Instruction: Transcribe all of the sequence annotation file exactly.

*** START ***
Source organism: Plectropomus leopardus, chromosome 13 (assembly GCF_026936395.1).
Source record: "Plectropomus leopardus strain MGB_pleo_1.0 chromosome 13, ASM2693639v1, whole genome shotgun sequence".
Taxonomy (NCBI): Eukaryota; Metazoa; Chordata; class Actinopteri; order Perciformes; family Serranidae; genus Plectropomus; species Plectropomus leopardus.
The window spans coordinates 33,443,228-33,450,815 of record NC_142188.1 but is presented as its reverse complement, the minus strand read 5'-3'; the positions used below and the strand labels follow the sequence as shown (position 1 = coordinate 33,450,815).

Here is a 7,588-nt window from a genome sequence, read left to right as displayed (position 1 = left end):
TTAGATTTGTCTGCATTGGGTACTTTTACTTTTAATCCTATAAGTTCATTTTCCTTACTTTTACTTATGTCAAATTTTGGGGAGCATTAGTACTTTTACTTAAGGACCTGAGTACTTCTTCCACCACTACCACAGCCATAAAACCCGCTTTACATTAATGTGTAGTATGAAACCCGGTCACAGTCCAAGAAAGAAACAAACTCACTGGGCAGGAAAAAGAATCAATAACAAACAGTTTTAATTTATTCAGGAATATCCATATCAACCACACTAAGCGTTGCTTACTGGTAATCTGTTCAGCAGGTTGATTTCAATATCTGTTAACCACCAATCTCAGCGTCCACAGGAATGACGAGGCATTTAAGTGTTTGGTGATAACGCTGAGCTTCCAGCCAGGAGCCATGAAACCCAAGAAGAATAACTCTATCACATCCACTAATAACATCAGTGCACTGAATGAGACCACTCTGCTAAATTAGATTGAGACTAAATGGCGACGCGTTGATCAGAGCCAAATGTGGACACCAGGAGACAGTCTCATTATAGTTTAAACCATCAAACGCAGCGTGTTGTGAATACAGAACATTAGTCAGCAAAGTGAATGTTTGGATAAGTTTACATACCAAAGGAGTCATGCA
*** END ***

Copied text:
Source organism: Plectropomus leopardus, chromosome 13 (assembly GCF_026936395.1).
Source record: "Plectropomus leopardus strain MGB_pleo_1.0 chromosome 13, ASM2693639v1, whole genome shotgun sequence".
Taxonomy (NCBI): Eukaryota; Metazoa; Chordata; class Actinopteri; order Perciformes; family Serranidae; genus Plectropomus; species Plectropomus leopardus.
The window spans coordinates 33,443,228-33,450,815 of record NC_142188.1 but is presented as its reverse complement, the minus strand read 5'-3'; the positions used below and the strand labels follow the sequence as shown (position 1 = coordinate 33,450,815).

Here is a 7,588-nt window from a genome sequence, read left to right as displayed (position 1 = left end):
TTAGATTTGTCTGCATTGGGTACTTTTACTTTTAATCCTATAAGTTCATTTTCCTTACTTTTACTTATGTCAAATTTTGGGGAGCATTAGTACTTTTACTTAAGGACCTGAGTACTTCTTCCACCACTACCACAGCCATAAAACCCGCTTTACATTAATGTGTAGTATGAAACCCGGTCACAGTCCAAGAAAGAAACAAACTCACTGGGCAGGAAAAAGAATCAATAACAAACAGTTTTAATTTATTCAGGAATATCCATATCAACCACACTAAGCGTTGCTTACTGGTAATCTGTTCAGCAGGTTGATTTCAATATCTGTTAACCACCAATCTCAGCGTCCACAGGAATGACGAGGCATTTAAGTGTTTGGTGATAACGCTGAGCTTCCAGCCAGGAGCCATGAAACCCAAGAAGAATAACTCTATCACATCCACTAATAACATCAGTGCACTGAATGAGACCACTCTGCTAAATTAGATTGAGACTAAATGGCGACGCGTTGATCAGAGCCAAATGTGGACACCAGGAGACAGTCTCATTATAGTTTAAACCATCAAACGCAGCGTGTTGTGAATACAGAACATTAGTCAGCAAAGTGAATGTTTGGATAAGTTTACATACCAAAGGAGTCATGCA